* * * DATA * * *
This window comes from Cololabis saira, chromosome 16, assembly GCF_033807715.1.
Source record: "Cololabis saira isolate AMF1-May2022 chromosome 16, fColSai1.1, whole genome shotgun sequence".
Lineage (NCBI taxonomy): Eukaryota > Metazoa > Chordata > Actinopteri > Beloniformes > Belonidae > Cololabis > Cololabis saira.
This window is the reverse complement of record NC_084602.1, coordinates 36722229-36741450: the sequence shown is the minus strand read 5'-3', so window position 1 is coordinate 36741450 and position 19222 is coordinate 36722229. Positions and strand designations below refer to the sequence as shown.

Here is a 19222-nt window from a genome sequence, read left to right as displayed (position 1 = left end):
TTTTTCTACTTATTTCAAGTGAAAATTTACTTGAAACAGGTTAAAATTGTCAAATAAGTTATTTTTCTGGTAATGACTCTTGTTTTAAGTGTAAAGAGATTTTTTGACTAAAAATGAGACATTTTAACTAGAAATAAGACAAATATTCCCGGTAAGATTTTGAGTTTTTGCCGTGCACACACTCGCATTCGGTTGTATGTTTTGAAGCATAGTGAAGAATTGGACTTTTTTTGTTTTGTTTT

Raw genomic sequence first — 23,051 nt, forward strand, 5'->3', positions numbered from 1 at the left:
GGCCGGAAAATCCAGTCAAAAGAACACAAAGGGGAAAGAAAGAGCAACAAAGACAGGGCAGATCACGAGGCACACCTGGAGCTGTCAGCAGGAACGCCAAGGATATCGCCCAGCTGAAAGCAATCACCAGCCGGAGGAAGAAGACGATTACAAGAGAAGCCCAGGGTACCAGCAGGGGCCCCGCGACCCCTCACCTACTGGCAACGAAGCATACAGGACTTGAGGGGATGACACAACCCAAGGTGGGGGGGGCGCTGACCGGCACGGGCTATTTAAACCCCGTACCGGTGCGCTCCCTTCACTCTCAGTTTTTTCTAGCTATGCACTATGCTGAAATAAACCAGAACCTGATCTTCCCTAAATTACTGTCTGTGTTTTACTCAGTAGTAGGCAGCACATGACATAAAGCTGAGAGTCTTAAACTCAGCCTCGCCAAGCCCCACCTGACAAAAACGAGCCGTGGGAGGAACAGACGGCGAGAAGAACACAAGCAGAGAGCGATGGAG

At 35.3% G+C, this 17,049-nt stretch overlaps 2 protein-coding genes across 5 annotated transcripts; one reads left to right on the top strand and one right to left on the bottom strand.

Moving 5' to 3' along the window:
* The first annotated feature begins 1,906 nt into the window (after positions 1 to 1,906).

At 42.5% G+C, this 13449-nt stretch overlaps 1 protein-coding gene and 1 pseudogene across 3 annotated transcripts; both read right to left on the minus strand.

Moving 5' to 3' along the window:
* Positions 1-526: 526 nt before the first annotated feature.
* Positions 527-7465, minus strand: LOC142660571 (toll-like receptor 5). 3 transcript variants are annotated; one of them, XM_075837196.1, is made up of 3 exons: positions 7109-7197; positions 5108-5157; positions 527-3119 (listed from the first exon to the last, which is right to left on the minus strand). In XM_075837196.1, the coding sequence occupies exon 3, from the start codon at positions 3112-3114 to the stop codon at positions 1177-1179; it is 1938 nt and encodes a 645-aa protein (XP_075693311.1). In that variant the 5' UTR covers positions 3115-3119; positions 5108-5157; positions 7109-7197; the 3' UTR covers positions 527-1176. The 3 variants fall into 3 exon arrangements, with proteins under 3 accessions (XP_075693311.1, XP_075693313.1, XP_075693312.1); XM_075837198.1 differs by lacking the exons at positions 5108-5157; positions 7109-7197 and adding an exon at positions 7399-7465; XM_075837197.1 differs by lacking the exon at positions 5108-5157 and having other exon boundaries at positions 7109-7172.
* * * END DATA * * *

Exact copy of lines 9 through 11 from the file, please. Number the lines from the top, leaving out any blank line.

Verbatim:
At 35.3% G+C, this 17,049-nt stretch overlaps 2 protein-coding genes across 5 annotated transcripts; one reads left to right on the top strand and one right to left on the bottom strand.

Moving 5' to 3' along the window:
* The first annotated feature begins 1,906 nt into the window (after positions 1 to 1,906).